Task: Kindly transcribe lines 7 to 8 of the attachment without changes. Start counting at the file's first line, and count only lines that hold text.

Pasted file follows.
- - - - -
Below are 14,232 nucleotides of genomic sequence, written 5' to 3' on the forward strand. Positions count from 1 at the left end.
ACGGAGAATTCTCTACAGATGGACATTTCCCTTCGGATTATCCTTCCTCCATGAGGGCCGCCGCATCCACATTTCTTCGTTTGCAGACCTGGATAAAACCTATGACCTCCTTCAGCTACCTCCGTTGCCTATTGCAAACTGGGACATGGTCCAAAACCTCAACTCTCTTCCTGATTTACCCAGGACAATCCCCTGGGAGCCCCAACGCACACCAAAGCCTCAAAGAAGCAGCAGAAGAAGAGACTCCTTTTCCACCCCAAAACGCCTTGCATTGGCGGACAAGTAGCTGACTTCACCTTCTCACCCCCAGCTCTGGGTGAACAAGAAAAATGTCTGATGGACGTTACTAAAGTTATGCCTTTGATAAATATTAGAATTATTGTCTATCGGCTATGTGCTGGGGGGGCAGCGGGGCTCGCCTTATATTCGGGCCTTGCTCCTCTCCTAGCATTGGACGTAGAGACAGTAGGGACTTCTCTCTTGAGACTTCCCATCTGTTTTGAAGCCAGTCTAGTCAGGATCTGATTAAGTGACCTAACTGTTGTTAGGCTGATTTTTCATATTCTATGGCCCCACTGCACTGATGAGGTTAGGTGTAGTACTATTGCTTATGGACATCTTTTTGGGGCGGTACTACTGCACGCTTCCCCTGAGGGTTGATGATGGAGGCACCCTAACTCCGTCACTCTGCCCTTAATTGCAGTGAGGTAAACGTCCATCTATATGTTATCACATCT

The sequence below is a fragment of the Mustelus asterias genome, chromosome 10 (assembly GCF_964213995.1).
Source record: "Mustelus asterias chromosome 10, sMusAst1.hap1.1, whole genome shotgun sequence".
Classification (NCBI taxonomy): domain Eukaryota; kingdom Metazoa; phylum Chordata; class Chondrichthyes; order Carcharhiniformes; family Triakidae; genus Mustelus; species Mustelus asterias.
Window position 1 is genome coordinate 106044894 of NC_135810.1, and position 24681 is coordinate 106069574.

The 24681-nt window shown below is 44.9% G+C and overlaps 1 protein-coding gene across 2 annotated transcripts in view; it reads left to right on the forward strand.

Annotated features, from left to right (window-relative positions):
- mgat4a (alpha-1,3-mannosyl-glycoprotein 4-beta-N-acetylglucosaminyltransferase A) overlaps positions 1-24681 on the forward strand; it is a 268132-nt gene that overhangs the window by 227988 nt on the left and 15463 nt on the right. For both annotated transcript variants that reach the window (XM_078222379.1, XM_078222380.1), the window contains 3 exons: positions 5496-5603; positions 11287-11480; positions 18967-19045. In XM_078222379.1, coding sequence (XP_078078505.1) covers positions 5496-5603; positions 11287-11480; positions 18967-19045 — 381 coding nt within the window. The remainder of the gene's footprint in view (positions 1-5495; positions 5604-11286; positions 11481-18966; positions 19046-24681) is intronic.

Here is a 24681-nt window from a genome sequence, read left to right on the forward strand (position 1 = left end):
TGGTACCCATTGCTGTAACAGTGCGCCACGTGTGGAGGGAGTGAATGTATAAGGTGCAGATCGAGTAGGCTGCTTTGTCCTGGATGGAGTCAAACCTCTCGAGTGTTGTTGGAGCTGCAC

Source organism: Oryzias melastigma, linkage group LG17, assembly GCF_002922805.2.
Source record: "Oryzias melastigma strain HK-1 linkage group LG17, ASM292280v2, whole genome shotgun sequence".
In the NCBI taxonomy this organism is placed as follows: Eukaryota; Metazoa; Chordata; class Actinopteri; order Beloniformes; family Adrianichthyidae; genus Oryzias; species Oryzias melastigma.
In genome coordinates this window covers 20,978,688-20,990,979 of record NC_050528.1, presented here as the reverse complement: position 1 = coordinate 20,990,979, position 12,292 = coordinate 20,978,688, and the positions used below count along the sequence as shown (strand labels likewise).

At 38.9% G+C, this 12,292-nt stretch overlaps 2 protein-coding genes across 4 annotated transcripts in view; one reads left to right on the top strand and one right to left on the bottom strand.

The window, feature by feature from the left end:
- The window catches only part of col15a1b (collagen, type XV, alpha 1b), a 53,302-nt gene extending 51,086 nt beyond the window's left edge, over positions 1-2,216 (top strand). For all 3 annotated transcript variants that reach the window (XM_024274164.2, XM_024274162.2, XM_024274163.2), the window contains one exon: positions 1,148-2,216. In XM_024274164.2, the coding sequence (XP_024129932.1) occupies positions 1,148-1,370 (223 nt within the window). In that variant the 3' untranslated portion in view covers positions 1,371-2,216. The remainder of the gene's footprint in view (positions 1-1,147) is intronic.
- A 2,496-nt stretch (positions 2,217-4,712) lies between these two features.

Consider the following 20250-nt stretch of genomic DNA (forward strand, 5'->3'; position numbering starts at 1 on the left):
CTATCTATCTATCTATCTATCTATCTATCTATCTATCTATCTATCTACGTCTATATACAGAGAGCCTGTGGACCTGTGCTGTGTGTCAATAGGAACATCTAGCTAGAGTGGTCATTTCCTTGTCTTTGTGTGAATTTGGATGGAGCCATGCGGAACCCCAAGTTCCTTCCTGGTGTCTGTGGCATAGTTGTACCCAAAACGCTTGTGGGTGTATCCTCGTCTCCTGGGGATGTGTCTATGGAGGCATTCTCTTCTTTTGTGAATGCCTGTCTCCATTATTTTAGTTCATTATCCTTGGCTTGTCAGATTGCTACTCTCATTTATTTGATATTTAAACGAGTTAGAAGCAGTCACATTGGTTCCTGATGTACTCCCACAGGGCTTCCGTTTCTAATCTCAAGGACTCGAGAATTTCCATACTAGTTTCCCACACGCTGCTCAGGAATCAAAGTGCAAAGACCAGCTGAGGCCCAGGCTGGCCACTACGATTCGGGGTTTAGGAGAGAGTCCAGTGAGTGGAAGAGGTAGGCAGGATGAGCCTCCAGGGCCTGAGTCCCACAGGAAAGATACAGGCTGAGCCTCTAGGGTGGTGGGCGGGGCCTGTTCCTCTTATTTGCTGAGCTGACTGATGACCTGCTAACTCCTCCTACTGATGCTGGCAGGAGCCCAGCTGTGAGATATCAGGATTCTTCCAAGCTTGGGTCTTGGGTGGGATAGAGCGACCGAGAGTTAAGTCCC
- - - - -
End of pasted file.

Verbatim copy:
The 24681-nt window shown below is 44.9% G+C and overlaps 1 protein-coding gene across 2 annotated transcripts in view; it reads left to right on the forward strand.

Annotated features, from left to right (window-relative positions):